Drive, Chip and Putt—Like Jason Dufner!

December 18, 2017

Photographs by Alex Taylor/Vineyard Vines

First things first: If you were disappointed with your last round, your last few rounds, heck, your last golf season—it's time to let it go. You've got to put things behind you when you're not having the successes you want. Case in point: I shot 65-65 in the first two rounds of the Memorial Tournament in 2017 but followed with a 77 on Saturday—a huge letdown. Determined not to let it happen again on Sunday, I got the bad feelings out of my system by hitting balls and putting for a bit. Next day, I shot 68 and won the tournament. See what I'm saying? Quickly write off your bad days and reboot your game with the fundamentals. That's what I want to share with you here. If you can hit your tee shots better, chip better and, certainly, putt better, you can turn things around really fast. Let me give you a few pointers to work on as you prepare for next season. Never underestimate the value of sound fundamentals—and some positive thinking. – With Ron Kaspriske


My all-time favorite swing thought when hitting driver is, Keep the left arm connected to my chest. That's what you you see me doing here (below). It reminds you to swing with your arms and body rotating together. Staying synced is important. It also helps you swing on an in-to-in path in relation to your target line, which should stop you from slicing. And speaking of slicing, don't forget the simplest fundamentals to hit it straighter: grip and alignment. I recommend a stronger position holding the club, with the hands rotated a little clockwise. Also, be sure your body is aligned square or slightly closed to the target.


Photograph by Alex Taylor/Vineyard Vines



The most common problem I see with golfers who struggle when chipping is that they're all arms. You have to turn your body, too, when you hit these shots. Here I'm just off the green, but look how I've rotated my chest so it's facing the flagstick (below). Short shot, but big rotation.

A good swing thought: Keep the grip close to your body as you follow through. That will encourage you to turn with the club. I also see too much hand action in these shots. Your backswing thought should be, Take the club back wide with no hinge in your wrists and your arms fairly straight. Also, I know this is tough, but you have to trust that the loft on your wedge will get the ball in the air. Don't try to help it off the turf with your hands. Just keep turning and let the club do its job.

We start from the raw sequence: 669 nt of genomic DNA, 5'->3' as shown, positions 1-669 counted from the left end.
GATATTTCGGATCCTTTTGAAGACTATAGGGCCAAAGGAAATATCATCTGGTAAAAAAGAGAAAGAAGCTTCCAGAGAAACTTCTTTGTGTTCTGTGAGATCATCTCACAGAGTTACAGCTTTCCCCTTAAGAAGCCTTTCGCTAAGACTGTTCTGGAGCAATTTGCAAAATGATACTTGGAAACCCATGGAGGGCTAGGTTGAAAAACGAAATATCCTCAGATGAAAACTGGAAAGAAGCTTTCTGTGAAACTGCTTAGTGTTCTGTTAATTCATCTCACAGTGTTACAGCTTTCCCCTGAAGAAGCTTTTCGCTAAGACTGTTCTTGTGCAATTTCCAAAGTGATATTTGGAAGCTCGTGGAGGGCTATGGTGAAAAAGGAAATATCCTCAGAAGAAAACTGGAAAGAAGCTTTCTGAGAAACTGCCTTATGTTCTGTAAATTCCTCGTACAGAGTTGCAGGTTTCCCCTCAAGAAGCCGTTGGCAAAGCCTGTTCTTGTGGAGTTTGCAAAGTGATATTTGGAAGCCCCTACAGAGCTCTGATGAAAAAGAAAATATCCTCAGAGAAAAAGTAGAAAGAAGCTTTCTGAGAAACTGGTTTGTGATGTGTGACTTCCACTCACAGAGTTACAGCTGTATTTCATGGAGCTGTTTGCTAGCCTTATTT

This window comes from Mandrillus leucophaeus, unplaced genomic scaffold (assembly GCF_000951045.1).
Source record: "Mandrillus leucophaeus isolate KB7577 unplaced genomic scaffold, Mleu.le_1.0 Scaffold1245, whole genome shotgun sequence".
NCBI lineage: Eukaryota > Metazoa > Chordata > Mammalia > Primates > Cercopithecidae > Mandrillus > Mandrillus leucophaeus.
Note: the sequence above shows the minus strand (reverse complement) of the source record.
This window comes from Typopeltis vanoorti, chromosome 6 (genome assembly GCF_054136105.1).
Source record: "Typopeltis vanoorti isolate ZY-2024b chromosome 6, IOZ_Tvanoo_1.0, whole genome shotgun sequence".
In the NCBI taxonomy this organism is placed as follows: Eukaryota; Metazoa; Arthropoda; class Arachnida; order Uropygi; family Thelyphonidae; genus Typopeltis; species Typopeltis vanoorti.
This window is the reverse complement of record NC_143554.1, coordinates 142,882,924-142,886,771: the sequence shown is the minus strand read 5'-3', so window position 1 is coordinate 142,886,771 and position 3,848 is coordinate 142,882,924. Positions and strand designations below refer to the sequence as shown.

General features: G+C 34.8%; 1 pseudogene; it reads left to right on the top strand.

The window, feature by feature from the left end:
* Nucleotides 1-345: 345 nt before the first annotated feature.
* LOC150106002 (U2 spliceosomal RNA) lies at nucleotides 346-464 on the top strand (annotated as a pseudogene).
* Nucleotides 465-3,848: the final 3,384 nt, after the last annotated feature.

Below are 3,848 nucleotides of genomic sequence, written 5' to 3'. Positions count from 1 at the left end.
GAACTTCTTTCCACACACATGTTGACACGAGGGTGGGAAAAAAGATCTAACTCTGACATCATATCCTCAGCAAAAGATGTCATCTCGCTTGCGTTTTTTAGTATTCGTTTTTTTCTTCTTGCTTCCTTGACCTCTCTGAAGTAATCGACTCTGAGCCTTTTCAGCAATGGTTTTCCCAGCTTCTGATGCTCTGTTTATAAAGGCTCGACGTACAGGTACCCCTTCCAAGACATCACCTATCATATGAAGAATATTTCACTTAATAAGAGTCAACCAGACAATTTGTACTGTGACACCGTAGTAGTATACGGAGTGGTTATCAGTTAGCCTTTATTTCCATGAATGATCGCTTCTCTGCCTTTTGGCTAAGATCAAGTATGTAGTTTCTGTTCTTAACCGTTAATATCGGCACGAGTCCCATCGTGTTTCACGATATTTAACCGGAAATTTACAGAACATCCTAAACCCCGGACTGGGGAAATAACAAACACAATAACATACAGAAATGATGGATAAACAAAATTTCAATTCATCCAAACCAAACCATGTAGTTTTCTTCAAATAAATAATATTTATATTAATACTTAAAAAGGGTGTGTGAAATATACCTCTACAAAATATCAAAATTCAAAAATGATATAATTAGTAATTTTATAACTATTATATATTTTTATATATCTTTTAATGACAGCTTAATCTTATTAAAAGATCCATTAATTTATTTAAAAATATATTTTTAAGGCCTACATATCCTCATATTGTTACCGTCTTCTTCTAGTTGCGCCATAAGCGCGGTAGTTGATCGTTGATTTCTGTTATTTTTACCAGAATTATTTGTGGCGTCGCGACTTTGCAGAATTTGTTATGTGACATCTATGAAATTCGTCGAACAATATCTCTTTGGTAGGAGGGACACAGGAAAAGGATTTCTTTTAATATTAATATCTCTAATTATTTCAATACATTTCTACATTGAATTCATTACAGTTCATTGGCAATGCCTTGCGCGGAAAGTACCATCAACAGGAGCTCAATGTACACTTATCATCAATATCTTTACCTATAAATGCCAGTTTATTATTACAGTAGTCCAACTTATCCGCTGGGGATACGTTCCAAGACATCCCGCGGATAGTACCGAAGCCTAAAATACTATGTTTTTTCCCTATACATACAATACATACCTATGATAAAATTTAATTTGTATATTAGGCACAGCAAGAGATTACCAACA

Photograph by Alex Taylor/Vineyard Vines


Whatever you've been told about grip pressure, having a steady head, length of the stroke, how to read the break; all that stuff takes a back seat to one thing—speed. The path of your putt is dictated by how fast the ball is rolling, so speed is king when it comes to improving on the greens. Think about it: If you're not getting the ball to the hole, what's the point of focusing on anything else about putting? Considering how many strokes are taken on the greens, it's an important fundamental. Use your practice time mainly on distance drills, really trying to hit putts with the right amount of effort. If you have good distance control, you'll still have a reasonable chance of making the next one even if you don't get the read quite right, because you're hole high. Want a swing thought that helps when you're playing? Think this: Just get it to the hole. You might be surprised how something as simple as that makes you put a good roll on the ball.


Photograph by Alex Taylor/Vineyard Vines

Jason Dufner is a five-time winner on the PGA Tour, including the 2013 PGA Championship. His Jason Dufner Foundation's goal: End child hunger in Lee County, Alabama.